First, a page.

Belgian development bank targets small enterprises

A woman walks past shops in Uganda. The Belgian development bank's new multiyear investment strategy streamlines priority sectors and countries, and hones its focus on micro, small and medium enterprises. Photo by: Stefan Gara / CC BY-NC-ND

Small entrepreneurs in developing countries may expect a Belgian boost for their businesses. Beginning this year, the Belgian Investment Company for Developing Countries will be increasing its focus on micro, small and medium enterprises.

Belgium’s development bank, also referred to as BIO, has been tasked with investing in private sector projects in developing countries and emerging economies to support their socio-economic growth. Its investment strategy for 2015-2018 was presented last month to development cooperation minister Alexander de Croo, who expressed satisfaction with the clear strategic focus for the coming years, which also happened to hew closely to his liberal political credentials.

“If we want to promote the development and self-sufficiency of countries, they will need a well-developed private sector and a solid network of small and medium enterprises,” the development cooperation minister said.

In line with De Croo’s efforts to counter the fragmentation of Belgium’s development policy, BIO will concentrate efforts on five areas: basic services, financial sector, agriculture, infrastructure and energy, particularly sustainable and renewable energy.

“This distinction in five priorities will allow us to focus our efforts in a more specialized way,” BIO Chief Investment Officer Carole Maman told Devex. “It will help us to look where we can offer an efficient added value.”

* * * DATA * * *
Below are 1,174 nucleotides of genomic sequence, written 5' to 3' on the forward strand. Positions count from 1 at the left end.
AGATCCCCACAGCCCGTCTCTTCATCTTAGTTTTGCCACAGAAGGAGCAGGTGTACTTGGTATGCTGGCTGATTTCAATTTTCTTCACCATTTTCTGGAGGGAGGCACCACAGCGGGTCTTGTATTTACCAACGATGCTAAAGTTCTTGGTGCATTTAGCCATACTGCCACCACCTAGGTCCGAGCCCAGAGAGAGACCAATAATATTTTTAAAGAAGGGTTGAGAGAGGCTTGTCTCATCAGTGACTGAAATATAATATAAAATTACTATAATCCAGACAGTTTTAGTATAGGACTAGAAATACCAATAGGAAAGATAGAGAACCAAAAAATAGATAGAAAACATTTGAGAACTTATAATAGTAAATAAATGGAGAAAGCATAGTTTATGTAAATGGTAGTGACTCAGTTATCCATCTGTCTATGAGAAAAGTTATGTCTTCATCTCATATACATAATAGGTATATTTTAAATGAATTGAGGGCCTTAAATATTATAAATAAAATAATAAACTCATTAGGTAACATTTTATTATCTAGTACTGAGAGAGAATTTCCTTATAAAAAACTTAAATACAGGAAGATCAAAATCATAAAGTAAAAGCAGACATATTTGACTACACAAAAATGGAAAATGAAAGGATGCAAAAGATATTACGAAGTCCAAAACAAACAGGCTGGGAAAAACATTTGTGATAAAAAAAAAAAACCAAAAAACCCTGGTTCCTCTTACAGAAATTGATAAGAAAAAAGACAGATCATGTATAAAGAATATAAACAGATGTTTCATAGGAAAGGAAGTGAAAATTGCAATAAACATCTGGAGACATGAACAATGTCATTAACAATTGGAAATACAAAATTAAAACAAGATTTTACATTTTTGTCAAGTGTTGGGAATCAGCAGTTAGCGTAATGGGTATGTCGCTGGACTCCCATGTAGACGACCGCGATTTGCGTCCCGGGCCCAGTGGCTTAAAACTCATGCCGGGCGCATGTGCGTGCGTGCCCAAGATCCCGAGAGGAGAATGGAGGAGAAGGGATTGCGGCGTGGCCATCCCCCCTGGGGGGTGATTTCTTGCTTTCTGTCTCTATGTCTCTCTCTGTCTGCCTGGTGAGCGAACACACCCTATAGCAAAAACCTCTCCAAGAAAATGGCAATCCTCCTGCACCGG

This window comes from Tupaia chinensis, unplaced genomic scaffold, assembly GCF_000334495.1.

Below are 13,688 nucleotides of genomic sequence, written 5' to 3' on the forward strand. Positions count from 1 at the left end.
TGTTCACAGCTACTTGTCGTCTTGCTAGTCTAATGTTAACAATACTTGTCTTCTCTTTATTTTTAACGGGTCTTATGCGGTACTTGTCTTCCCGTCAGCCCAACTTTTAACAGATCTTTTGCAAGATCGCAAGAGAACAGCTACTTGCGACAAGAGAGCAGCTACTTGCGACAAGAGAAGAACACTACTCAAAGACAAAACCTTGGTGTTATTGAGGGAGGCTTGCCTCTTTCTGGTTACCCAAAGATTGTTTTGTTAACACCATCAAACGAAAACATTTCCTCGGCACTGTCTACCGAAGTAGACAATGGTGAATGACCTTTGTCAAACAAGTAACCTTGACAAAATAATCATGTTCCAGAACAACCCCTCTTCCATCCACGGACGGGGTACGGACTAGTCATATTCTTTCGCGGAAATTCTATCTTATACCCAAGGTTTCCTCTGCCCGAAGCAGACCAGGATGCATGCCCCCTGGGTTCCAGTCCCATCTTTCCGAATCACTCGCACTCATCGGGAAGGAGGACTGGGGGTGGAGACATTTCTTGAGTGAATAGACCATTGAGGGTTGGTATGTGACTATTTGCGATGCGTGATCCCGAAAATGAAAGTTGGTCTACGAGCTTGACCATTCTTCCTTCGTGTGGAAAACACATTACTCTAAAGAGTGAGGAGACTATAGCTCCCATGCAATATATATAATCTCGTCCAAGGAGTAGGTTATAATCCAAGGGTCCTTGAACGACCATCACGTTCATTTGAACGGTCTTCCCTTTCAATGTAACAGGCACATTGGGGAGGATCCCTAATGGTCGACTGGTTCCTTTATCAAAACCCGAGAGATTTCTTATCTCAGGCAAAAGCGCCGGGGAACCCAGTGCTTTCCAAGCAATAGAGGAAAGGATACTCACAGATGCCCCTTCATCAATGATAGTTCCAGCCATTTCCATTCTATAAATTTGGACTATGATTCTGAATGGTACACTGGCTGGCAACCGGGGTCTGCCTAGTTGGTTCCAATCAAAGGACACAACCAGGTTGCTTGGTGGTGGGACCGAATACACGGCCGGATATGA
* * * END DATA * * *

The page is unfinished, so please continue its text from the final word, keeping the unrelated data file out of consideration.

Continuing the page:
Most of BIO’s attention will go to financial services, agriculture and energy, Maman said. Of the remaining sectors, infrastructure investments will be geared at irrigation, telecommunication and transport. Support for basic services will again focus on financial services, while investments in other areas such as health care, water, education and housing “will be considered in a more opportunity-based way,” the strategy notes.

Compared with other European development finance institutions, BIO is just a minor investor, holding a modest 3.2 percent share of the European portfolio. But it has been steadily positioning itself as a niche player. By working on small markets and with small institutions with MSME customers, it has been able to capture 13 percent of European DFI’s microfinance portfolio.

“We have always been active in supporting small and microenterprises,” Maman said. “Now we are trying to be more innovative, especially in Africa, for example by participating in financial institutions and small banks.”

Under the new strategy, BIO hopes to position itself as “a reference for the support for financial institutions that target small enterprises,” or firms applying for loans under 1 million euros ($1.2 million). In addition, the bank prides itself as being among the few that provide financing in the local currency, thus avoiding exchange rate risks for SME clients.

Next in the agenda: Private sector investments

BIO is currently working to improve the way it works with partners the increase the impact of its investments. These include national and regional partners within Belgium and the country’s development agencies.